September 9, 2004
"Statutory" analysis in Hammoud
Judge Wilkins majority's opinion for the Fourth Circuit in Hammoud (available here) puts great emphasis on the use of the phrase "statutory maximum" in Blakely and Apprendi, and he thus finds Blakely inapplicable to the federal guidelines because they are not statutes. In Wilkins words, "Blakely applies to the guidelines only if the Blakely Court redefined the term 'statutory maximum' to include any fact that increases a defendant's potential sentence." But, says Wilkins, "[o]n close examiniation of Blakely, we conclude that the Supreme Court simply applied — and did not modify — the rule articulated in Apprendi."
Though I suppose this is a plausible reading of the Blakely decision, on close examination it raises a lot of questions. First, of course, if the Fourth Circuit is reading Blakely properly, one must wonder why Justices O'Connor and Breyer made so much of a fuss in their Blakely dissents. Obviously, given the energy they spend lamenting the apparent demise of the federal guidelines, Justices O'Connor and Breyer obviously thought Blakely was modifying the rule in Apprendi.
Second, a close reading of Justice Scalia's opinion in Blakely reveals that after the key passage (at slip op. 7) where Justice Scalia (re)defines "statutory maximum," he does not once use that apparently critical phrase again in the final 10 pages of his opinion for the Court. Instead, Justice Scalia speaks of "what state law authorized" (slip op. 8), and not "what a state statute authorized"; he speaks of the "jury's traditional function of finding the facts essential to lawful imposition of the penalty" (slip op. 13), not of the jury's role "finding the facts essential to statutory imposition of the penalty;" he speaks of a defendant's "legal right to a lesser sentence" (slip op. 13), not of a "statutory right to a lesser sentence;" he speaks of "all facts legally essential to the punishment" (slip op. 17), not of "all facts statutorily essential to the punishment." In other words, if Justice Scalia and the others in the Blakely majority were trying not to modify the meaning of Apprendi, the Court's opinion should have been crafted much more carefully.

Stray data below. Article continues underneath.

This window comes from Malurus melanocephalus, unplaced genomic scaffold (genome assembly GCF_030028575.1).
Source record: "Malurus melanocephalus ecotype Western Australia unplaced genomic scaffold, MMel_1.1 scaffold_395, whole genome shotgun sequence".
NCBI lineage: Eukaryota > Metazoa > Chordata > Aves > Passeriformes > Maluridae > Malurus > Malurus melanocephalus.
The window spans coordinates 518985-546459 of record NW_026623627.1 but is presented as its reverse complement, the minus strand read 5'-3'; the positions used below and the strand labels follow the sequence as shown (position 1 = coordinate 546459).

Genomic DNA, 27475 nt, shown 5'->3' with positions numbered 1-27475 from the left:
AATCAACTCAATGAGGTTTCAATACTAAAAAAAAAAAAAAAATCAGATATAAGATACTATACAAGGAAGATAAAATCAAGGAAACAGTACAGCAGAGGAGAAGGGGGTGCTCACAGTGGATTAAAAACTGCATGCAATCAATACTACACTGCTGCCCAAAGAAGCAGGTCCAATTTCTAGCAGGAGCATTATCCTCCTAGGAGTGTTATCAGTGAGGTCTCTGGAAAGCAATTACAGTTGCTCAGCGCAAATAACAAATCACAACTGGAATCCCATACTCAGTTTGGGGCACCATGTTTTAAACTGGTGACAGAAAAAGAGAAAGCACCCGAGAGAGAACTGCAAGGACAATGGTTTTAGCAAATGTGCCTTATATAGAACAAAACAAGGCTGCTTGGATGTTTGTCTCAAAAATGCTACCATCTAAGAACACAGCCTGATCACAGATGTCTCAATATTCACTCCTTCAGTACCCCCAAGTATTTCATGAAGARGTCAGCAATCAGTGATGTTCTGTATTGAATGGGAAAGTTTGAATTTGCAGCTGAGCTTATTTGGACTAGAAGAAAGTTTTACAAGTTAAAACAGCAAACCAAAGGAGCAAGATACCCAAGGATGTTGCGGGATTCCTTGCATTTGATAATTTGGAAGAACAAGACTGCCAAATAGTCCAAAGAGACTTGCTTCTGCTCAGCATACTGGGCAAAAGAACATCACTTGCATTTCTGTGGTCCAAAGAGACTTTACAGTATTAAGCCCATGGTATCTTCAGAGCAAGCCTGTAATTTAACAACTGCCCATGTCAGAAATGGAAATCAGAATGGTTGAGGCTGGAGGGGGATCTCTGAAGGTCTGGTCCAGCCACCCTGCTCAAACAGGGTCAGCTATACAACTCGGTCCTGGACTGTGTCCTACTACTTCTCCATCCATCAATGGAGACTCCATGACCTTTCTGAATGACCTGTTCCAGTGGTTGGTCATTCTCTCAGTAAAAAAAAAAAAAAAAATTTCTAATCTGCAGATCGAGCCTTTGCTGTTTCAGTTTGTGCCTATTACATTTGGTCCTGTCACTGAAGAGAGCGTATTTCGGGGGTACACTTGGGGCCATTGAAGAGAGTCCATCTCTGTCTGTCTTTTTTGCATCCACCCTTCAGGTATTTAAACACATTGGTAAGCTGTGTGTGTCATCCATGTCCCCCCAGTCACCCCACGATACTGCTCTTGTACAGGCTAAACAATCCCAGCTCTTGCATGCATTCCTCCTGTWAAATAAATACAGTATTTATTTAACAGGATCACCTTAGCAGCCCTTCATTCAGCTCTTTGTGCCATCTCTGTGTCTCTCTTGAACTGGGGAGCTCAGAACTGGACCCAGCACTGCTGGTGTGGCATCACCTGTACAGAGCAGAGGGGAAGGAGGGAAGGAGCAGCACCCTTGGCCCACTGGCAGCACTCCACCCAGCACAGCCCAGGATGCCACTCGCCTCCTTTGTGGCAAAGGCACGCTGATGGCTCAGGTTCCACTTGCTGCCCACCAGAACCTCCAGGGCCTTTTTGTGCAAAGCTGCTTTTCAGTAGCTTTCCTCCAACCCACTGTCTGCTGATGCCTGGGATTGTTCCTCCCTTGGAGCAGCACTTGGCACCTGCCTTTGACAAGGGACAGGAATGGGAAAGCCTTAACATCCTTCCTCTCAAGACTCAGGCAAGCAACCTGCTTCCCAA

Finally, as suggested here and here, the Fourth Circuit's conclusion that Blakely "simply applied" Apprendi may have some significant retroactivity consequences. The opinion in many ways intimates that the holding in Blakely was dictated by Apprendi (see p. 66: "in Blakely the Court simply applied the rule of Apprendi to a new set of facts "). But as these recent North Carolina rulings document, at least one Fourth Circuit state has a statutory sentencing guideline system just like the one declared unconstitutional in Blakely. After Hammoud, do all North Carolina prisoners who received enhancements and had not-yet final convictions in June 2000 (when Apprendi was decided) now have strong claims for Blakely relief in the federal courts (even if the state courts won't grant such relief)?
September 9, 2004 at 02:36 AM | Permalink
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